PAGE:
Irina Bokova: "a new cultural economy is emerging"
On the second day of her official visit to Poland, the Director-General of UNESCO, Irina Bokova met with several members of the government in the areas of competence of the Organization.
At a ceremony held in the premises of the Polish Academy of Sciences for the inauguration of the West Polesie Biosphere Reserve, and in the presence of the Undersecretary of State for the Environment, Mr. Janusz Zaleski, the Director-General emphasized the role of Poland in the field of international scientific cooperation. With the West Polesie Reserve, managed jointly by Ukraine and Belarus and with the support of Japan, Poland has the largest number of transboundary biosphere reserves, two of the world’s four tri-lateral reserves.
Both the Director General and the Polish Minister for the Environment Mr. Marcin Korolec highlighted the need for capacity building in science and research, in line with the recommendations of the Rio + 20 Conference, especially in the areas of biodiversity, ocean and water management. Poland is affected by periodic flood events and pays great attention to the issue of water quality. UNESCO and Poland can cooperate more in this area, in preparation for 2013, the International Year of Water Cooperation.
"Poland is growing quickly and taking its place among donor countries. This country can share its experience and expertise with the world and invest in many areas, from the sharing of scientific data, the preservation of heritage to supporting democratic transformation and countries in transition,” said the Director-General during her meetings, notably with the Deputy Minister of Foreign Affairs, Mr. Maciej Szpunar. The latter welcomed the efforts to reposition UNESCO within the United Nations as the best way to respond to emerging trends in the world.
Taking the example of the situation in Asia, the Director-General noted the strategic choice of many countries to focus on culture as one of the pillars of sustainable development. "A new economy of culture is emerging. We can have low growth, no growth, or negative growth, but experience shows also that we can have growth with unemployment, which is not necessarily better. The culture sector provides part of the answer to this dual problem”. In support of these remarks, the Minister of Culture Bogdan Zdrojewski highlighted the deep investments made in the country, with the support of EU funds to modernize Poland's cultural infrastructure and build museums, theaters, concert halls and art schools. Discussions followed on the case of India, where the film industry is considered the country’s second strategic industry after steel, and also China, where craft is a substantial force of development.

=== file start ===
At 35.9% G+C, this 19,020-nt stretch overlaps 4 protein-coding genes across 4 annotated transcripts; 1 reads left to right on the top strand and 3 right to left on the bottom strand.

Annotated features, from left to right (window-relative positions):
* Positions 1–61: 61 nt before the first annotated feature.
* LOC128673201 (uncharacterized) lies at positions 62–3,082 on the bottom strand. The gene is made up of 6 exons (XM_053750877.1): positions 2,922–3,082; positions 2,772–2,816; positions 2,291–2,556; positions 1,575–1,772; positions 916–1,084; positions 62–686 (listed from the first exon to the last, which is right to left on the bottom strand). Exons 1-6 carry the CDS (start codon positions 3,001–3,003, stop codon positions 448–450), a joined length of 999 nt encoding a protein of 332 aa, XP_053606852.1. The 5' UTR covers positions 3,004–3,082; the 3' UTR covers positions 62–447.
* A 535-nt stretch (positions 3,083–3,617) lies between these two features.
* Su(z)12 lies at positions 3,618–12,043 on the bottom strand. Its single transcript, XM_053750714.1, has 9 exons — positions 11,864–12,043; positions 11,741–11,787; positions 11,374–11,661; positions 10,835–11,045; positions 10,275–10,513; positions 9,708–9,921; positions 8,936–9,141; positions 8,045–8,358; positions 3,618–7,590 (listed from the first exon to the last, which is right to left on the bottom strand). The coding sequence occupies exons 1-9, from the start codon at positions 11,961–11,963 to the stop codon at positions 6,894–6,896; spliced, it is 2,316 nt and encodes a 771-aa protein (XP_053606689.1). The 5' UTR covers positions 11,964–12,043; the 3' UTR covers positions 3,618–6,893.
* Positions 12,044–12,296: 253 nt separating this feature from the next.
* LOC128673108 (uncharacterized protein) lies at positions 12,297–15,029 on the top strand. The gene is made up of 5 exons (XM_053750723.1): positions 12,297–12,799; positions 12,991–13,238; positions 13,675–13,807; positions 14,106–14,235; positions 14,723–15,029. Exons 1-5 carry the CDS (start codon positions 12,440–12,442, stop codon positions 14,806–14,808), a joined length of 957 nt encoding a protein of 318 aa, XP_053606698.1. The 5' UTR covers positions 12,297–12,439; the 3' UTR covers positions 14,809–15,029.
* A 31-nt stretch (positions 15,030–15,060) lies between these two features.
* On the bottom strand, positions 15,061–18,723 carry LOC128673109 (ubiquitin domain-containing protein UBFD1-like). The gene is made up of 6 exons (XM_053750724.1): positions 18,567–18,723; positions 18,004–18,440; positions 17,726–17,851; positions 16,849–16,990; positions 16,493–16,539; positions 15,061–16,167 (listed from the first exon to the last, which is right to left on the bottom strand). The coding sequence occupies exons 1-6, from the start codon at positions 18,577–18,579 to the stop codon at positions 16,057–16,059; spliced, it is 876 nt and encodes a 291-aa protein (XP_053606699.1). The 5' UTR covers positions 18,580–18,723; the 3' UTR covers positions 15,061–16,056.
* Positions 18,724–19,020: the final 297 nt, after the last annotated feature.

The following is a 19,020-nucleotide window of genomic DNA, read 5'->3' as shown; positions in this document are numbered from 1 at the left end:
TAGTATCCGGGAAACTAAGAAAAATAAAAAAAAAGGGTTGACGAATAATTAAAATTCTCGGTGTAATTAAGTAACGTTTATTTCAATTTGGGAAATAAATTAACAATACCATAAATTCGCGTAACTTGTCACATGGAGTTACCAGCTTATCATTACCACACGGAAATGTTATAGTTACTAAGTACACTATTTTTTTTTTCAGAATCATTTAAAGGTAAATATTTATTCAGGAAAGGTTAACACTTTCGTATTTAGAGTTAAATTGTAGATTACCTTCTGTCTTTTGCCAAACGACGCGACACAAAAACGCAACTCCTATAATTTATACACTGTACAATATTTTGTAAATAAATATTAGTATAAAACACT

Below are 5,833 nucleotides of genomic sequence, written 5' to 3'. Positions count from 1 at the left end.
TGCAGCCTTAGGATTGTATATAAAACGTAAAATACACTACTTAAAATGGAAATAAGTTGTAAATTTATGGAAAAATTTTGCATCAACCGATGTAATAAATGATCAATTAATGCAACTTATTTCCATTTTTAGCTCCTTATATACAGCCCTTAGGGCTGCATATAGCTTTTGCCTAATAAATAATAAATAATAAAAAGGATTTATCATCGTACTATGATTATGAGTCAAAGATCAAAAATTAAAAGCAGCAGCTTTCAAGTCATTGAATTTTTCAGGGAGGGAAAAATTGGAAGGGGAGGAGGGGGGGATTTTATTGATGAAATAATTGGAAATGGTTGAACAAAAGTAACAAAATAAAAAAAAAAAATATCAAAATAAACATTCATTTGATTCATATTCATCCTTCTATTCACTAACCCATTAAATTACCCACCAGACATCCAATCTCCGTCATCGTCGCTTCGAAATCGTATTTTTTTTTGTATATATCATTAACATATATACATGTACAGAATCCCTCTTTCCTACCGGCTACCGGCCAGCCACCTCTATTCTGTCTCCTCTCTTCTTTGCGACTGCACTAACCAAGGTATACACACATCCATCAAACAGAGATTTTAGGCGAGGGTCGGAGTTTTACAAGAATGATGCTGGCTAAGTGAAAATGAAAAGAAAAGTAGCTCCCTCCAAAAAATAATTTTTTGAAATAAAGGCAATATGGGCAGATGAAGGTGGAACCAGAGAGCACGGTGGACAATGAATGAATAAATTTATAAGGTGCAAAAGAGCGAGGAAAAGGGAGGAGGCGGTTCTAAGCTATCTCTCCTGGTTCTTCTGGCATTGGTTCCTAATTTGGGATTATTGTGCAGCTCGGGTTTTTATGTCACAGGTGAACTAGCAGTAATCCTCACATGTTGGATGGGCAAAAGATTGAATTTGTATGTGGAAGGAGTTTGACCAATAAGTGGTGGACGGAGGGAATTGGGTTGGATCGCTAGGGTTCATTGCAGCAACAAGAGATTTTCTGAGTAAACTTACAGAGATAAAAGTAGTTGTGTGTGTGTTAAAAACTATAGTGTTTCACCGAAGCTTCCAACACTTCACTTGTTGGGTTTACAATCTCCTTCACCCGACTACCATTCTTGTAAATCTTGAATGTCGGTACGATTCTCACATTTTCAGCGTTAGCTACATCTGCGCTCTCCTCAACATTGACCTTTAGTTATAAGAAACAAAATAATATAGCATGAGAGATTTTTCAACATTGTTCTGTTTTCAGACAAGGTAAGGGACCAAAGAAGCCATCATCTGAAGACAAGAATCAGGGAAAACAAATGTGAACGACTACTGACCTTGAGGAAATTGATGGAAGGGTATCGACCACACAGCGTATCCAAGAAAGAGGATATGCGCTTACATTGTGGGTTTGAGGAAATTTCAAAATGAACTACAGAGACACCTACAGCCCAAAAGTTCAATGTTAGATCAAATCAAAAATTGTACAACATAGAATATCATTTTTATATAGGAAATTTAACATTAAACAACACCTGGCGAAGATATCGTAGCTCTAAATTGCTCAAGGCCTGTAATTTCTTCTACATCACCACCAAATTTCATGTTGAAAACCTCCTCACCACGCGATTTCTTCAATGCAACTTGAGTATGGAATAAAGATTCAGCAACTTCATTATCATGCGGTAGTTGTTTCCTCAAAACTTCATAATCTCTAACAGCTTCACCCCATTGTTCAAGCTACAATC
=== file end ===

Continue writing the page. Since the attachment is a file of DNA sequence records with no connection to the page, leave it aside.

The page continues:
At the working dinner with the Deputy Mayor of the city of Cracow in charge of culture, which was held in the new medieval museum built underground, the Director-General underlined the creative dynamism of the country's second city. "Culture nourishes culture -- Cracow is the city of new technologies and software, and one of the most modern sites of film post-production in Europe, a city with 200,000 students, a city of contemporary art, a music center, the city of three winners of the Nobel Prize in literature ... "
"We are seeing the emergence of new creative societies and UNESCO’s role is to help realize this reality and fully exploit this potential." Poland, which has shown its strong commitment to culture, by rebuilding stone by stone the historic center of Warsaw razed during the Second World War, can play a unique role in promoting this message. Culture is a source of dignity, identity and confidence in the future. "This is the message of Polish history, and this is the message of UNESCO," concluded the Director-General.
<- Back to: Natural Sciences